Tahquemenon Falls State Park is a highly popular park in the UP located about 6 country miles from the middle of nowhere. I was told that if I wanted to see Michigan natural beauty at its best I had to visit. I’d looked at the park as a destination prior to the trip, but I wasn’t sure if I’d have time. As it was the computer put me at the park at 1700, which would still leave enough daylight to do some things. A bit under two hours of driving through the rolling hills of this part of the UP got me there.
I knew I’d have to pay the out-of-state park fee of $9, but Michigan made an extra dollar because I didn’t have exact change and the gate booth was unmanned. State government agencies usually don’t accept plastic because of the attendant fees. I’m of the opinion state’s should rethink this. There’s information on the pay envelope about refunds and it was amusing to think about asking the state for my $1 back.
The entrance has a parking lot for the upper falls, a privately-run restaurant and gift shop, and an information center. The parking lot is the trailhead for several trails, and two short ones run to the river. There’s a walkway and boardwalk along the river cliff with a number of interpretative signs. There are also trashcans and a number of ashtrays. I thought this was good thinking on the part of Michigan DNR: people are going to smoke; may as well offer even the laziest smoker a place to put their butts.
Several signs give some history of logging in Michigan, and apparently a goodly amount of it took place on land the park now encompasses. There’s still some forest product industry in the state, but maybe not as much as you might expect. Of course, you can say the same thing about the Northwest. I noticed that much of the UP and northern Michigan are public land. I can’t say if Michigan has the same restrictions on logging as the Northwest, but back in the day a lot of timber came out of the North Woods.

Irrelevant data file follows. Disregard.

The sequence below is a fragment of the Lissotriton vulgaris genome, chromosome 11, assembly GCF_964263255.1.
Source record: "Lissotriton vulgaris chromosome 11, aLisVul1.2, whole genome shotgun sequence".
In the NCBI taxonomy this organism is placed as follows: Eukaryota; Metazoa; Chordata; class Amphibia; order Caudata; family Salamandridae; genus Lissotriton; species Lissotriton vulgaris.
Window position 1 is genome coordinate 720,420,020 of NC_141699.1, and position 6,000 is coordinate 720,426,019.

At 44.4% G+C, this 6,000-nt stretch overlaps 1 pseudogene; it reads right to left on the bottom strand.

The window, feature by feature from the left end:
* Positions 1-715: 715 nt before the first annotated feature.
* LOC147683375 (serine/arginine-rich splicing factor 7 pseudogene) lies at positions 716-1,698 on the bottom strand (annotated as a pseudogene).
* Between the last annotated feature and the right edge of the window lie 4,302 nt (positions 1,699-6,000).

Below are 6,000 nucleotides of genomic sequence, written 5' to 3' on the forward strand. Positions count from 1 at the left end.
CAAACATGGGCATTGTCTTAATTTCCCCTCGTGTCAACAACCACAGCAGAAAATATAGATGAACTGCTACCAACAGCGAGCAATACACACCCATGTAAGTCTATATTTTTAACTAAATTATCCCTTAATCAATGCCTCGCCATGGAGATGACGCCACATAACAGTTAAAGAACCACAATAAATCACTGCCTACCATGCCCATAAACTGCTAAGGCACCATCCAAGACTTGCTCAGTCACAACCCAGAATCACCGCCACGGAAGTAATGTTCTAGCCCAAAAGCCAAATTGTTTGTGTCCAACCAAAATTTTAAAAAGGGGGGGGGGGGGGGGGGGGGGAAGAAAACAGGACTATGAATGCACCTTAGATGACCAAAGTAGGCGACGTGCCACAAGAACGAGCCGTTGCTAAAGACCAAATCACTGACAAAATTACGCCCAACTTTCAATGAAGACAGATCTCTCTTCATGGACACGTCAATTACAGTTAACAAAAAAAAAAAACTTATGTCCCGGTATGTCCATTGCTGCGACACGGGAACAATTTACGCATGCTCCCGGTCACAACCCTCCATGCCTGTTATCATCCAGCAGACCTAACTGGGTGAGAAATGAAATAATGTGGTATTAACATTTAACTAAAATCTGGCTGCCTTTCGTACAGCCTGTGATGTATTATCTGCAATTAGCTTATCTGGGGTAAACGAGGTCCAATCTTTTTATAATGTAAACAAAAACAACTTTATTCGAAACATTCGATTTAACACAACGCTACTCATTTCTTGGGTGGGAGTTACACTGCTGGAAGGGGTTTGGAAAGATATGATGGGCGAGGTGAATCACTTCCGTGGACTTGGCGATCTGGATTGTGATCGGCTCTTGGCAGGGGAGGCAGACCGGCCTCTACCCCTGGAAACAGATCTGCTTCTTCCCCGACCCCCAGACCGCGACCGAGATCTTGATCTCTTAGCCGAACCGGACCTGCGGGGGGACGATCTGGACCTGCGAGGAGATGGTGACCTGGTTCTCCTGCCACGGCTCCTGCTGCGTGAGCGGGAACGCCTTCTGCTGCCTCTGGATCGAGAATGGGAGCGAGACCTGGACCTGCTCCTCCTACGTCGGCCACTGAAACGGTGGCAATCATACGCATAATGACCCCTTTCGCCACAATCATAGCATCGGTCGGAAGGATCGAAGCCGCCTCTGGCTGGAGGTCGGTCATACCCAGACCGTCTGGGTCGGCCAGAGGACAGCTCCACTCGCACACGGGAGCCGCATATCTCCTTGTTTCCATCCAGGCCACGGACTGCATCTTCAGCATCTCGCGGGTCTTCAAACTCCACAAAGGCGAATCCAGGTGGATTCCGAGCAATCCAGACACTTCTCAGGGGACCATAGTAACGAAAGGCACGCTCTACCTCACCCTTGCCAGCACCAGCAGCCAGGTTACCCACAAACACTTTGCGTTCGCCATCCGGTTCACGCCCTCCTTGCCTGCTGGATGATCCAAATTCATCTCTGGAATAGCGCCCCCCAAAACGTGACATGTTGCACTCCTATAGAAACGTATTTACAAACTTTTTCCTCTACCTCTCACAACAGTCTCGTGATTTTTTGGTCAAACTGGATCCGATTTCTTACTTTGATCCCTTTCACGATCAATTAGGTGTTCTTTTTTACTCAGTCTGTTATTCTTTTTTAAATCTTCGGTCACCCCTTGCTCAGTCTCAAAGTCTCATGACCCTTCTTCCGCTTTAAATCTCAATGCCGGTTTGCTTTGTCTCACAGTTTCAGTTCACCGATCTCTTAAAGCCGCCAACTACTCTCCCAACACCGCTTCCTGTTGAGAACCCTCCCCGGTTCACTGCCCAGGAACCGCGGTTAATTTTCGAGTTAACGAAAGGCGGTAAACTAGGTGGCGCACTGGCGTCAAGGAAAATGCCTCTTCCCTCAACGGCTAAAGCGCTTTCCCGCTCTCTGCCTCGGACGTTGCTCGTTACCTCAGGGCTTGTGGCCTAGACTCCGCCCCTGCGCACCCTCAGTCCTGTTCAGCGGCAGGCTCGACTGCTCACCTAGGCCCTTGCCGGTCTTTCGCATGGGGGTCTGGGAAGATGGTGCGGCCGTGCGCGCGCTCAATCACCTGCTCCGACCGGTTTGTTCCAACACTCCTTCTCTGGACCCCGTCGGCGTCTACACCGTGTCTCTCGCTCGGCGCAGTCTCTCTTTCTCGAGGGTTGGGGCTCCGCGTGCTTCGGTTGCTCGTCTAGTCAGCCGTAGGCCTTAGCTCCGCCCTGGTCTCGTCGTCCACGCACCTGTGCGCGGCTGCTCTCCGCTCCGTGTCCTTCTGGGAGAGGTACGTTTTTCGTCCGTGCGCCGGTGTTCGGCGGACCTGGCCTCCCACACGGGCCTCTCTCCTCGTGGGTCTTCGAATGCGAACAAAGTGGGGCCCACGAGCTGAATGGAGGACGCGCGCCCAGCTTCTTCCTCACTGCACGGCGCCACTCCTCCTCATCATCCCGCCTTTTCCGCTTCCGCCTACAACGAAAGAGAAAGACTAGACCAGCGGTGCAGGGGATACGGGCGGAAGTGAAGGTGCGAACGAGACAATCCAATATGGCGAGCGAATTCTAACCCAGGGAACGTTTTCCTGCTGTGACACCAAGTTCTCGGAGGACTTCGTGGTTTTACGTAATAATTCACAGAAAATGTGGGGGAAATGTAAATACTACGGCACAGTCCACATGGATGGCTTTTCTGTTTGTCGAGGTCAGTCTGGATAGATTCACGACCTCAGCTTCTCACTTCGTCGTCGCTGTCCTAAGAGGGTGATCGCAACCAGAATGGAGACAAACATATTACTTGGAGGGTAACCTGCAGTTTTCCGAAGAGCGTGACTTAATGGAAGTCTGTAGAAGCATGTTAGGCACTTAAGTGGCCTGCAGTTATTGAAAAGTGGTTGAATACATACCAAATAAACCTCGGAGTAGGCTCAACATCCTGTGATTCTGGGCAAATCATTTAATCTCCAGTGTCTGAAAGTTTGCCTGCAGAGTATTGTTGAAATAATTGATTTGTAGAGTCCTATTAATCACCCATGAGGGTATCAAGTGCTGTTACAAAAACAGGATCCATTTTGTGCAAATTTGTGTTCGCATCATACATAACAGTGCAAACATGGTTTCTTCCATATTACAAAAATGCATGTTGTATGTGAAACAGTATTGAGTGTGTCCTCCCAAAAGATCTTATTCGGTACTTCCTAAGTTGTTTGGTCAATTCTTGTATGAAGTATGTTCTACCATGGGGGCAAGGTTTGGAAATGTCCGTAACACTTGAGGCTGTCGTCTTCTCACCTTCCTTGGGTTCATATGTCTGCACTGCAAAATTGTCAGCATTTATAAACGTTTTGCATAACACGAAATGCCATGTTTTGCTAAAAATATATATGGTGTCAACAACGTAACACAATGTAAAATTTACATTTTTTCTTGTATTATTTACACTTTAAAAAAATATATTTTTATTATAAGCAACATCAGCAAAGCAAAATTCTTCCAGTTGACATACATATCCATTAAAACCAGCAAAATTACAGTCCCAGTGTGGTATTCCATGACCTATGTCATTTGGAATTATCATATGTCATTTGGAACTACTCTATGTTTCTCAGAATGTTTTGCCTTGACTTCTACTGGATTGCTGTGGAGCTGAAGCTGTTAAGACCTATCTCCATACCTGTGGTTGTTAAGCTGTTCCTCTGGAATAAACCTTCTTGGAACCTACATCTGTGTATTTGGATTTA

The upper falls:
The river drains cedar swamps and the dissolved tannin turns the water brown. The foam is a result of soft water and organic material. During the spring run-off the falls can be the third-largest east of the Mississippi river by volume when some 50,000 gallons/second tumble the fifty feet to the river.
Looking down the river:
The lower falls are four miles distant and there’s a trail along the river. Other options are a privately-run shuttle service or driving. I opted for ‘C’ but before that I had to get something to eat. The restaurant is done in a sort of North Woods decor with lots of mounted animal heads. Considering it’s the only place to eat for literal miles, prices aren’t as bad as they could be. I’d seen signs for something called a ‘pastie’ all over the state, so I had the large one of those. If you stuff a calzone with a chicken pot pie, you’ll have a good approximation of this dish. Served with gravy, it’s filling, and would hit the spot after a day of winter outdoor activity.
A short drive or longer hike bring you to the lower falls. Rather than one large drop the lower falls are a series of stepped falls around an island.
Boats are available for rent to make the short trip to the island where trails give access to the falls. By the time I got here the concession was closed. The sign warns of rapids. As at the upper falls there’s a boardwalk with a number of interpretive signs.
One sign describes beavers and what to look for. I figured the sign would be placed in an area of beaver activity, but I didn’t see any indications. It is relaxing walking through the woods on a nice late summer day.
The park doesn’t have any one thing that’s really spectacular, but everything taken together makes for a nice place. There’s enough stuff to do where one could easily make a day or weekend here. As with most of the UP, the park isn’t remotely close to what might be considered a population center. I suspect that unless they live in the eastern UP or the tip of northern Michigan many people spend at least one night.
It was time to leave but I had a slight problem. There is zero cell phone service in the park, and I had no clue which way to go. I was told to go out of the parking lot and turn right, then drive 12 miles to Paradise. The road is MI 123, and it runs east until the small town of Paradise hard by Lake Superior. Another right at what I believe is the only stoplight in town, then south to I-75. There were signs for the Great Lakes Shipwreck Museum at Whitefish Point about 12 miles north. I would have liked to have seen that, and it’s not as if I’ll randomly be in this part of the country. Maybe I’ll find a compelling reason to visit Sault Ste. Marie.